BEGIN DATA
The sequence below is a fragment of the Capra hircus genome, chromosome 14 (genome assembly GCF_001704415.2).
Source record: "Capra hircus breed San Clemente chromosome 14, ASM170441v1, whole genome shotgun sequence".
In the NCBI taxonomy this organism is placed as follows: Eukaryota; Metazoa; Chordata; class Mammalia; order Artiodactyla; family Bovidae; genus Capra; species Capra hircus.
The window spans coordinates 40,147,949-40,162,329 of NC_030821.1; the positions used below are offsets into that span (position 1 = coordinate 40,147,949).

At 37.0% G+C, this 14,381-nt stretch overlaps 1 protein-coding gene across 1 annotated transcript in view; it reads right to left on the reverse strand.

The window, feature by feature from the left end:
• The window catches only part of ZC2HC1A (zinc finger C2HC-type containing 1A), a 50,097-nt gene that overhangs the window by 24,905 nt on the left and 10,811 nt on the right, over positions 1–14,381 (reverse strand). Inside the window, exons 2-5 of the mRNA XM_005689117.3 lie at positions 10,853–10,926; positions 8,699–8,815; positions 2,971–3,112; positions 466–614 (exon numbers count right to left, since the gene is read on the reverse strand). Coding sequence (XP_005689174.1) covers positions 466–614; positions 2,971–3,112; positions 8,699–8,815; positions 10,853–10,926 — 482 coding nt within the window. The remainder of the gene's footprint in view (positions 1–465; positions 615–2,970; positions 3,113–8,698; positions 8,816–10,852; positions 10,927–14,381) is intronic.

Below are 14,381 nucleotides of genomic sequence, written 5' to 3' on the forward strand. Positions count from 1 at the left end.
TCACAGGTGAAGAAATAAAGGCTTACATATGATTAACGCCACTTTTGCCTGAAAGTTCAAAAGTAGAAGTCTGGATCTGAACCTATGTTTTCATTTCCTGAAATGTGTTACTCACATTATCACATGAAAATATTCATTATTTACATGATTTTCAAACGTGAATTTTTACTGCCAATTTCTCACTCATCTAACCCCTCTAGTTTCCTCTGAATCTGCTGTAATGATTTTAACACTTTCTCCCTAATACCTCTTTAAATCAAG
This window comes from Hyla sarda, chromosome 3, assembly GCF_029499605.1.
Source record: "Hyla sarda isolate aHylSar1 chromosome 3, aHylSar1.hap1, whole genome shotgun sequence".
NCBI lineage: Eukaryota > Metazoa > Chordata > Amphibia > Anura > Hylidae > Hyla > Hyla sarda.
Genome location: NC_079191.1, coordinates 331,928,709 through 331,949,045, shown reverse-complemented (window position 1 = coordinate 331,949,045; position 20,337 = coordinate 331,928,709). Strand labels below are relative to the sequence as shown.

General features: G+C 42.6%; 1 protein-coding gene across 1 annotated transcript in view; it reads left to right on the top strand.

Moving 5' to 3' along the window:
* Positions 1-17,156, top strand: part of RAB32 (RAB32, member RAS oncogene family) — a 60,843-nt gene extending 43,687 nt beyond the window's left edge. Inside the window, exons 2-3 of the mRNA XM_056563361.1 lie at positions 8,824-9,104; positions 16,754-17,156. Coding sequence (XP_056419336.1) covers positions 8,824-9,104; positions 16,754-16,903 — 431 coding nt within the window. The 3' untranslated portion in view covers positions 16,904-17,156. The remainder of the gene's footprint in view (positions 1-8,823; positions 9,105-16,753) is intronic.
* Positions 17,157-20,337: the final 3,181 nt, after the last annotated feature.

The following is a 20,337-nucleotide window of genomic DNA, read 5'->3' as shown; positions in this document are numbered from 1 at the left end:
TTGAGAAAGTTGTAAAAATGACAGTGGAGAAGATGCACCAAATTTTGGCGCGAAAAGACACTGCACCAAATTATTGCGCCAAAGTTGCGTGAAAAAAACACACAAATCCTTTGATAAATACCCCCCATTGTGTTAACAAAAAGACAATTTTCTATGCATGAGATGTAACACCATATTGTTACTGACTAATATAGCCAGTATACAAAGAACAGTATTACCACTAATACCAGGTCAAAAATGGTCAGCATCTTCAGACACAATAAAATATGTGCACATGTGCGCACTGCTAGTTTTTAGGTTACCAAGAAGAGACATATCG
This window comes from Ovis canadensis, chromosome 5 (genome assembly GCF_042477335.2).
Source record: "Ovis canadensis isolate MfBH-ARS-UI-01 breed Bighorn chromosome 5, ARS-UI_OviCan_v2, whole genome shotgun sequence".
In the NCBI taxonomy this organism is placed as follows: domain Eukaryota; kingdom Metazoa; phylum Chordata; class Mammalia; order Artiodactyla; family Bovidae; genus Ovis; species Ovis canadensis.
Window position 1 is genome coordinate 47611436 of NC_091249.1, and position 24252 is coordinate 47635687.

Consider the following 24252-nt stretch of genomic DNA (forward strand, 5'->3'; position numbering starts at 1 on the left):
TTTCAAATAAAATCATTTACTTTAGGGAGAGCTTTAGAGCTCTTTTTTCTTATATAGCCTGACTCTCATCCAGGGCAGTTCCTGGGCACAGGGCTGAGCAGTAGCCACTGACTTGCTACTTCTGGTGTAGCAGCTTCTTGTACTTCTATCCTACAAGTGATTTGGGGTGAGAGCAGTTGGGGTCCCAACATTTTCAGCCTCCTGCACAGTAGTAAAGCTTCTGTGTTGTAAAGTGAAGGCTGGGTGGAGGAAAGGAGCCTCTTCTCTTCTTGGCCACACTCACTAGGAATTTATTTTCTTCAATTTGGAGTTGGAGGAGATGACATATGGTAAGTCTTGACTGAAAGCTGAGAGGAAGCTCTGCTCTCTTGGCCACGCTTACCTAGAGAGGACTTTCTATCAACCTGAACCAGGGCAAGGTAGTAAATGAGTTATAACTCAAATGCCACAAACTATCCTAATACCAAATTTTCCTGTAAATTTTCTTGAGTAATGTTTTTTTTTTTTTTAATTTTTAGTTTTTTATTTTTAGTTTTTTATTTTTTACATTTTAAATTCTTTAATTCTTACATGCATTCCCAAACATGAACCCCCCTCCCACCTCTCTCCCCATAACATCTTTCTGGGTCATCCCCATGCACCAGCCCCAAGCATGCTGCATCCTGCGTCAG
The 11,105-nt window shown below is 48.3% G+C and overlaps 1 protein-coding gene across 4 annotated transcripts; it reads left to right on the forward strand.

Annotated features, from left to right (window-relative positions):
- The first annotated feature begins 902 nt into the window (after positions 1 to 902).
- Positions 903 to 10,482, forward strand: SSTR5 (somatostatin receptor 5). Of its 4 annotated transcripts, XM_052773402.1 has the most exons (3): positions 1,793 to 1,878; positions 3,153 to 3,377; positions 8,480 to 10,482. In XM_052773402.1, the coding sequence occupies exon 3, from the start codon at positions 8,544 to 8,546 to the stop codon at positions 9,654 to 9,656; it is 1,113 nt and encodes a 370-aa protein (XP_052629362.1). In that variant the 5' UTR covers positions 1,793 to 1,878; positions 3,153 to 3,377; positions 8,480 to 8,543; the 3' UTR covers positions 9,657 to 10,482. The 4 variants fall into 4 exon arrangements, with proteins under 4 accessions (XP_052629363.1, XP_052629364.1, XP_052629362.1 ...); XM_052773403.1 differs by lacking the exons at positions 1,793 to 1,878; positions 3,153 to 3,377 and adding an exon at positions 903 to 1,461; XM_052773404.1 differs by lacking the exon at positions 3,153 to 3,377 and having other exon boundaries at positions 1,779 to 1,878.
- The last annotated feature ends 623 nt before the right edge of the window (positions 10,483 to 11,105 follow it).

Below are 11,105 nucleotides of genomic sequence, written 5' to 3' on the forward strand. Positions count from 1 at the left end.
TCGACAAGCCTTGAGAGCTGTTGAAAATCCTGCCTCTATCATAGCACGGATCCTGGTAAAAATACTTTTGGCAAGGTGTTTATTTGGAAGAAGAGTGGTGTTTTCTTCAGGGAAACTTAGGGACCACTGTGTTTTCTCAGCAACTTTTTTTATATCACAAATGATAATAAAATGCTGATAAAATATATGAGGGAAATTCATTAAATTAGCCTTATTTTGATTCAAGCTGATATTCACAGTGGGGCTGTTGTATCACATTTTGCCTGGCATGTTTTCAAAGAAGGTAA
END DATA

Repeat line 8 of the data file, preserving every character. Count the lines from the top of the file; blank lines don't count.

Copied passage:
Below are 14,381 nucleotides of genomic sequence, written 5' to 3' on the forward strand. Positions count from 1 at the left end.